And so today I’m turning my face to embrace the warmth.

Today I’m eating my eggs sunny side up.

Today I’m letting today be enough.

Today I choose sunshine. 🙂

sunshine and leaf

PS  Look what I found on one of the hollys this morning.

I’m “leafing” the rest to the sun. 🙂

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  1. Image for Peg Peg

    So sorry you lost so many mature plantings after the harsh winter...but like the holly bush, which has so many Christmas meanings, we always have hope! : )

  2. Image for Marian@CMShawStudios Marian@CMShawStudios

    Hey girl, you're about out of rooms anyway. This is your big chance to partner with Home Depot or something and learn how to landscape design, decorate the outside. Knowing you, there is already something in the works. So sorry for such a sad prognosis though. That's a bummer. But it looks like your beautiful trees made it. And less shrubs means more light for FLOWERS. Go crazy with those annuals this year! By fall, it will look like a party! Bless you and your sunny outlook love. I love this post. The Other Marian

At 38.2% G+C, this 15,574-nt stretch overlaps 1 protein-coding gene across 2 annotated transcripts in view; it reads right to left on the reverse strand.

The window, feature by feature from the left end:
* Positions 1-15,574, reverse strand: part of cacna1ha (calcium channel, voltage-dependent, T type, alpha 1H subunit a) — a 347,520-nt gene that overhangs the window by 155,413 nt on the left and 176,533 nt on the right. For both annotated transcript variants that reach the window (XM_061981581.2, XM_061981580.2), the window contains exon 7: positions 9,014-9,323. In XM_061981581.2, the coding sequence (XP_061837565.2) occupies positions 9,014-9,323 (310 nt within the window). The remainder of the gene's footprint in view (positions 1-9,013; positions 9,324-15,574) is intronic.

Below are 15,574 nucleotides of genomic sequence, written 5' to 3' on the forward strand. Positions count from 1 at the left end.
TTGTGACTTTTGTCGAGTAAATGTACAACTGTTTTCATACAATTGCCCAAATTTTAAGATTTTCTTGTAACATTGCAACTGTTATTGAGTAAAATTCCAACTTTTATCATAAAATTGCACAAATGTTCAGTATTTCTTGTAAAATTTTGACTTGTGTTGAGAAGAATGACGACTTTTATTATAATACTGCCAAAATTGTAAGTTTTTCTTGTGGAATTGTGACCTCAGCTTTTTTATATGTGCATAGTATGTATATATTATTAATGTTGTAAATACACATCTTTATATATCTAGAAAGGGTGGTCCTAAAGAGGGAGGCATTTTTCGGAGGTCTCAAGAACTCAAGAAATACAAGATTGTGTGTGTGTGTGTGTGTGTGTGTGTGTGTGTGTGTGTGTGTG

3. Image for Donnamae Donnamae

    The winter before last...remember the polar vortex...we lost so much. It's taken us 2 years to replace everything...lots of work...we are almost done. The best part...our yard looks better than it did before. Mother Nature has given you a chance to do something different! Call it a landscaping adventure...and let the sun do the rest! ;)

  4. Image for Dianne Bell in Michigan Dianne Bell in Michigan

    So sorry the lousy winter caused so much loss, but, I LOVE how you turned yourself around and focused on the Sunshine and the good. We all need to focus on the "Sunshine" in our lives when we have times that make us sad or challenge us. Good for you,KariAnne! Lesson for us all. AND, looky there, a holly leaf bursting forth! That Holly Bush is gonna surprise you yet!! As my Dear Mom always said, "Keep your sunny side up". ☀️

    1. Image for annel annel

      I could not have said it better! As a landscape designer I know all to well how sad it is to lose plants,trees and bush`s that are years old :''( YES, replanting can turn out better than before in many cases, SOOO Karianne, get those shovels and gloves out and step into the glorious SUNSHINE!! BLESSINGS...<3